Data Warehouse
A fancy name for database.
Reporting
The presentation of the results of queries in a graphical way.

In brief, then, a BI suite provides you with a way to suck in data from a variety of sources, store the data (if you need to) in a custom database which is optimised for querying across different data sources, a nice way to define the queries in which you are interested, and then present the results of those queries in a nice graphical way.

If you don’t need to do any transformation of data, and you can operate directly on SQL databases, then you can typically provide the BI platform access to them directly. If you have any unusual data sources, or want to transform data, you will need an ETL module. If you are dealing with a lot of data and want to optimise query time, you might need a specific OLAP server. A query editor will help you create queries to get the information you want out of your data. You will need a reporting module to convert query results from raw tabular form to pie charts, bar charts and the like. And the BI server provides hooks for all of these various modules to work together, sucking in, storing, manipulating and presenting data in interesting ways.

Is this all right?

I would love to know if my mental model is flawed – so if I’m missing anything important, or I’ve said something which is a pile of rubbish, please do add a comment and let me know.

I know how hard it can be to cut through the jargon in an area where it’s ubiquitous and the first step in enterprise software is usually the hardest, so hopefully this will be useful to someone other than myself.

6 Responses

  1. Pierre Says:

    * “Reporting” may also mean the input, by users, of data. Well, either manual input or automatic loading.

    * Data may sometimes be aggregated. But one point of BI is also more complex association of data than simple sum : different currencies may be converted (at different rates) ; some data may cancel other data ; some data is detail of other data… and so on.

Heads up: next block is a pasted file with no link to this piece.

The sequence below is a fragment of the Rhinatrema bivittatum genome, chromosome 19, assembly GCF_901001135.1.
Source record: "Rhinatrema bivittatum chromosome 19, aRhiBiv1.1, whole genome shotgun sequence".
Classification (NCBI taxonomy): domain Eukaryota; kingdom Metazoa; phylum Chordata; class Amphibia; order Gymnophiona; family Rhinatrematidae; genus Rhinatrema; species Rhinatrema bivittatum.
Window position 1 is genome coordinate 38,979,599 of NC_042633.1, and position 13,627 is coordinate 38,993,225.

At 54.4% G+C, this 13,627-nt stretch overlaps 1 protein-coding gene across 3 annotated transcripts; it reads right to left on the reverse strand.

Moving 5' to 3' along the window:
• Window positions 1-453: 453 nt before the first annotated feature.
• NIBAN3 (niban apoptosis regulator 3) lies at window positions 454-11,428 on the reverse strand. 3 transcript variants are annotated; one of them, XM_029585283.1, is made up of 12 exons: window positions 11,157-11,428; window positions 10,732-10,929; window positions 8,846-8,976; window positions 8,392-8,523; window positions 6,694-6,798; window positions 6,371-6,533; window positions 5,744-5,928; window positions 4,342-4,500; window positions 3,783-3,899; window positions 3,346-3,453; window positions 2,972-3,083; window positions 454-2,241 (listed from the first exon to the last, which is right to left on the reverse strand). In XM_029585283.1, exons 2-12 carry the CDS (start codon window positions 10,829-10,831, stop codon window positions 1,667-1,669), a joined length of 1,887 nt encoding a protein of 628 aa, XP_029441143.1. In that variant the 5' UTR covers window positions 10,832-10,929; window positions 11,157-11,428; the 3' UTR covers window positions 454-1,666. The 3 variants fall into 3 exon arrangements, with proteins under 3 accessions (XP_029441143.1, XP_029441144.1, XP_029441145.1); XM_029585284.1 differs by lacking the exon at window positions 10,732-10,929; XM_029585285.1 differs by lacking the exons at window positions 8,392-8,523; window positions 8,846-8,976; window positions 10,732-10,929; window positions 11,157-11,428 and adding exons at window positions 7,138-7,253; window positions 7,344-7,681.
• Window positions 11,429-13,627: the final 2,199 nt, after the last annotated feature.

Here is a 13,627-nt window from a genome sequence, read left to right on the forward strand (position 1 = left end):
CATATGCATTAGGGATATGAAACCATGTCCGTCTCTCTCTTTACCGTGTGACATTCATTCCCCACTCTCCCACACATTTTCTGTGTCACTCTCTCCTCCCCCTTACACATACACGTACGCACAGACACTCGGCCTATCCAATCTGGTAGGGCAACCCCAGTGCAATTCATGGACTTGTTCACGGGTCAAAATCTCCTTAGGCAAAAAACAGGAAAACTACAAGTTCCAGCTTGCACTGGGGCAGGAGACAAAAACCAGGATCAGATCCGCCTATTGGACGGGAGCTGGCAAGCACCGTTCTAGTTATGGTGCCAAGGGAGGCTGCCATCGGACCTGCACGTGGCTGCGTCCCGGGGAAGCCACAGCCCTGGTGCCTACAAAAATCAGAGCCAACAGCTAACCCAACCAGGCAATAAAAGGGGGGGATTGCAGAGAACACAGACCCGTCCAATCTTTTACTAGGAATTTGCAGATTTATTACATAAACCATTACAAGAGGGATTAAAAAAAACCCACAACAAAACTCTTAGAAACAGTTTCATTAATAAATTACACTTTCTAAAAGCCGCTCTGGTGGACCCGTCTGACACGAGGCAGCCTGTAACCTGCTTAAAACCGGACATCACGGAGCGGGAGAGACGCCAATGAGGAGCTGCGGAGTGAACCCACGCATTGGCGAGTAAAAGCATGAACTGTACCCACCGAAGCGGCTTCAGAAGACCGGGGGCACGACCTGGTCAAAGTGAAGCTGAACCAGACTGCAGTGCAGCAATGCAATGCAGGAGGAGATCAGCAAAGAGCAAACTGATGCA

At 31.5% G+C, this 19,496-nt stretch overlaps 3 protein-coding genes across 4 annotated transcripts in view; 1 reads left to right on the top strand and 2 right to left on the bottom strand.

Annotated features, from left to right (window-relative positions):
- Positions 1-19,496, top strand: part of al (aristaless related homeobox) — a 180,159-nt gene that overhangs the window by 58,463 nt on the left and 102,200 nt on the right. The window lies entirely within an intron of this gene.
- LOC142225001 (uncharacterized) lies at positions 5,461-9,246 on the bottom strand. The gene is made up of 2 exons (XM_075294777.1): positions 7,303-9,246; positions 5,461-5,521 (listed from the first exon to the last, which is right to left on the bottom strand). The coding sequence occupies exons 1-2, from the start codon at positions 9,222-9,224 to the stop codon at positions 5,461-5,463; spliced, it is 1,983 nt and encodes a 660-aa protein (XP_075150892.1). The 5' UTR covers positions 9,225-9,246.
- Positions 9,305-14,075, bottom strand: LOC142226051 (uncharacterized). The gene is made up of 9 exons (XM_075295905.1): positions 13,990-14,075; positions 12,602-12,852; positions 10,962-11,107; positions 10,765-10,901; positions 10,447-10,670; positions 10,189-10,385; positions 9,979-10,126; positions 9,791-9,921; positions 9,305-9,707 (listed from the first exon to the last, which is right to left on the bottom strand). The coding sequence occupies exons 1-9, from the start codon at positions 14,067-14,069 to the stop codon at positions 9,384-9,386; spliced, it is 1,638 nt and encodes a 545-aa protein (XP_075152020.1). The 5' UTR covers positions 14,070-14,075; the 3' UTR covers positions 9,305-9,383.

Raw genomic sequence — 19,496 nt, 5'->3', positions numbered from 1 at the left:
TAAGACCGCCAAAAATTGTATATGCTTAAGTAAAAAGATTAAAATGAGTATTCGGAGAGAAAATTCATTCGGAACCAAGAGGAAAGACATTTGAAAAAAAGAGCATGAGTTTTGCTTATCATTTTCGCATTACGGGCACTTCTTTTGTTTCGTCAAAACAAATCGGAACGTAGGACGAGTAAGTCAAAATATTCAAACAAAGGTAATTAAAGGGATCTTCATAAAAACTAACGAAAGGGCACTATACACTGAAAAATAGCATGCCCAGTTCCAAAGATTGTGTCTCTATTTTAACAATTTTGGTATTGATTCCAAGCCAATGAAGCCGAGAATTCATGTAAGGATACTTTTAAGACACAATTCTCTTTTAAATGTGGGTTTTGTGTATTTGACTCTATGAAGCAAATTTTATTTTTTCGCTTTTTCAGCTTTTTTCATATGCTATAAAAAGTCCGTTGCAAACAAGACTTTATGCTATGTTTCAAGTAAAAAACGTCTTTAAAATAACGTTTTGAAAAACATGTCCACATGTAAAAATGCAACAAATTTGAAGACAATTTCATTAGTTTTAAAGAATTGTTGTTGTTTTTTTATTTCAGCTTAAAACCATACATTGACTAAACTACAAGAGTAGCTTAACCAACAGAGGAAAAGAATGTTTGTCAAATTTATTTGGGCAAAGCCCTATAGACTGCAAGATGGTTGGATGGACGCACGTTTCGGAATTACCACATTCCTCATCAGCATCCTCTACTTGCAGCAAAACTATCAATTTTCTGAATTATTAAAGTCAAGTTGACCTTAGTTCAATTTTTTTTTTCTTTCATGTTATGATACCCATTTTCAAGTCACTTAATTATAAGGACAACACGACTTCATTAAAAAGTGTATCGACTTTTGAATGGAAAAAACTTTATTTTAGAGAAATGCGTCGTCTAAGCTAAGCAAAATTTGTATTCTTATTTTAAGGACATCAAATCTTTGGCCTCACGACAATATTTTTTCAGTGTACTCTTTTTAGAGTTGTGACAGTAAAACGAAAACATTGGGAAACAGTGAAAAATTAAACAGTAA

2. BizR Says:

    You are 100% correct … in fact you can very often mimic “business intelligence” applications with a spreadsheet that can query RDBMS the problem is these home cooked approaches do not approach the 100k$ cost of “BI solutions” from vendors with “support” and “training” for IT personnel. Even with a very ambitious “Hurdle Rate” the most modest BI projects always are good for the bottom line.

    The problem as I see it is if you’re the head of IT in a midsized company what would you do: 1) cook up a few very useful spreadsheets that give your company useful BI; 2) start a big project to review vendor offerings with a travel budget, high profile inside the company, and practically guaranteed success (if you have no BI and then implement something it always feels like success).

    That’s right: “2” is the default choice! :-)

  3. Doug Moran Says:

    I personally like Forrester’s definition: Business Intelligence is a set of methodologies, processes, architectures, and technologies that transform raw data into meaningful and useful information used to enable more effective strategic, tactical, and operational insights and decision-making.

    But that’s the problem with the term “Business Intelligence”, there are many definitions that people like. I think the problem space that BI can handle is so broad that it doesn’t really mean anything beyond “using data to answer questions.” Do the questions really have to be business related? I use Pentaho BI technology to scrape and aggregate grades from my son’s high school web site. It answers questions like what are the best case grade scenarios for this semester? Yeah it sucks to have a dad with BI tools. We use Pentaho internally for things like forum moderation notification and to generate reports of which versions of what third party libraries are checked into SVN for a specific release. Not much Intelligence there.